I've always been a little suspicious of social-gospelers--those who would have it that Jesus came to Earth primarily as politician.
from "Foreword" by Archbishop Desmond TuTu
Fr. John Deaf
Traditionally the account of Our Lord's transfiguration and its sequel in the healing of the boy possessed by a demon has been interpreted as providing a paradigm of the encounter with God leading to engagement with the world, with evil, that the spiritual experience is not meant to insulate us against the rigors of life as experienced by most of God's children in a hostile world out there.
The encounter with God would constrain us to work for a new ordering of society, where we would beat our swords into plowshares and our spears into pruning hooks, and we would study war no more. . . . It is to see a fulfillment of God's dream, a new heaven and a new earth, when God will wipe away all tears and the wolf and the lamb will feed together and the lion will eat straw like the ox--"For they shall not hurt or destroy on all my holy mountain, says the Lord" (Isaiah 65:25).
This book is a clarion call for us to be engaged in the project for world peace. We ignore it at our peril.
There is nothing in these words that is particularly provocative. It has long been central to the Carmelite tradition that contemplative prayer and union with God was not for the sake of the individual but for the sake of all the world. The plan of life of a lay Carmelite is to practice our faith and pray so that ultimately we might bring the fruits of contemplation to a world desperate for the smallest hint of the presence of God. The cloistered bring to the world the power of prayer and the presence amongst us of those who are God's intimate friends--to use a not-exactly correlative eastern term, Boddhisatvas--those who have attained enlightenment (in our case presence and Union with God) and remained behind to help others along the way--not necessarily by DOING anything, but simply by being a shining example to all.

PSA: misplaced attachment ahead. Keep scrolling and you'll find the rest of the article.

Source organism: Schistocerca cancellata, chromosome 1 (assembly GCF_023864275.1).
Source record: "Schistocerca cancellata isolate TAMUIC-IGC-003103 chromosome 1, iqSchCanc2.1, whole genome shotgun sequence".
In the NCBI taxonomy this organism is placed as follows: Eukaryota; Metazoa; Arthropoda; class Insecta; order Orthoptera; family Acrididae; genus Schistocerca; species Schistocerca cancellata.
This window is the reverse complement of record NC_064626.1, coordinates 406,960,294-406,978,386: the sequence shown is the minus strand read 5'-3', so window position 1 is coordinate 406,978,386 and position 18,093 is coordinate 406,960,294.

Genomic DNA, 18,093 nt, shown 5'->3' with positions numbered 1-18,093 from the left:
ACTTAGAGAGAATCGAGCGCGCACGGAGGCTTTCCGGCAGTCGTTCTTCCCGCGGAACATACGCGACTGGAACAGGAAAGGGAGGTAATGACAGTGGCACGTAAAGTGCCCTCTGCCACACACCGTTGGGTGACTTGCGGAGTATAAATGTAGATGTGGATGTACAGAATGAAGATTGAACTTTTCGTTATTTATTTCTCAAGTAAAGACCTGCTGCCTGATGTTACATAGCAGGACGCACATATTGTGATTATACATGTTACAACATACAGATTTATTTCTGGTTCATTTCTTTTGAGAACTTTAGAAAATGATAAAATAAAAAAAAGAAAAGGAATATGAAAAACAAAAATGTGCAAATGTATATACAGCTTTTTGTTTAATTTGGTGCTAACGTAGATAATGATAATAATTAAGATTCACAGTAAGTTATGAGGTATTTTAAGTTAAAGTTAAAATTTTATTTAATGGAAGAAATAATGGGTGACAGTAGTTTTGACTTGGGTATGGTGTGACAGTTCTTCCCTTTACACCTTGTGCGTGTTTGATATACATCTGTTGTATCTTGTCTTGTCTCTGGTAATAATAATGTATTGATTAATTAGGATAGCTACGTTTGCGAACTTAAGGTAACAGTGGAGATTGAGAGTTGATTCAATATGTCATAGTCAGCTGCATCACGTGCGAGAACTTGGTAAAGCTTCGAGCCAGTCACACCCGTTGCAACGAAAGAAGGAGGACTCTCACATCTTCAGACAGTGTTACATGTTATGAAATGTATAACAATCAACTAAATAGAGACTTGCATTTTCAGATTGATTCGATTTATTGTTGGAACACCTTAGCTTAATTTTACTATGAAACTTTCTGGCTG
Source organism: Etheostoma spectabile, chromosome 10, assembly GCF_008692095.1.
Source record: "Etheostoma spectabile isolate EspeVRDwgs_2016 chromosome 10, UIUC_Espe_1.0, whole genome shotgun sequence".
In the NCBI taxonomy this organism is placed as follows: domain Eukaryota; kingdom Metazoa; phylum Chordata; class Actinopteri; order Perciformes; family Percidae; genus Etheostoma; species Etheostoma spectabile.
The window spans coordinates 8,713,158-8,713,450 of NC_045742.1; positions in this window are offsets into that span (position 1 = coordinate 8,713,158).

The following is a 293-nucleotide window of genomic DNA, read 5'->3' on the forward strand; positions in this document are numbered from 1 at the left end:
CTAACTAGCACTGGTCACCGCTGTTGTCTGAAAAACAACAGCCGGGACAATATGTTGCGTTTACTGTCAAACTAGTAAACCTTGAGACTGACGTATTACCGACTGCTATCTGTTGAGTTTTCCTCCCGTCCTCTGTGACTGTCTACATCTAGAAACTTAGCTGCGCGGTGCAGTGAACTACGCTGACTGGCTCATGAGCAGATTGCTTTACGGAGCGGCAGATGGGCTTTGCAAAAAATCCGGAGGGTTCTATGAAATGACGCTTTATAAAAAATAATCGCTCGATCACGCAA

However, my problem with the social gospel comes when Jesus is reduced to a political emissary from God whose sole purpose is to make things better on Earth for the majority of people. While this is certainly a part of His mission, it is, by no means, the full scope of what He came to do.
I approach this book, written by a disciple of the Berrigan brothers with some trepidation. While I strongly desire to agree with the central premise, I must admit to some prejudice against the case on the superficial evidence.
So, reading the book to record reactions will be an exercise in reining in those straining hounds that want to rip the premise to shreds on the basis of the fact that it appears at surface not to conform with the fullness of the Gospel message.
This is all said before the fact. I haven't read the book nor given the author the opportunity to argue his case. But I do myself and my audience no good if I do not start my undertaking with a sharp sense of my own suspicion and doubt. I want what is said here to be true, and I want to find elements of the truth, but I fear I may be overwhelmed by the tide of incidentals that while having nothing to do with the central argument, nevertheless inundate the central point. Tom, at Disputations, already noted one that I had observed in previewing the book--the constant dunning, drumming reference to the oppressive male hierarchy of the Church and how that is an instance of this same violence toward people. He speaks constantly of a male-dominated Church, while my experience is that it is one of the only Churches to hold up the supreme place of Our Lady, Mother of the Church and in a very real sense Mother of our Faith.
But already, I'm arguing, and I haven't even given my guest a cup of coffee and asked him to sit down. So, I must put myself and my misgivings aside and try to assess the worth of what is said.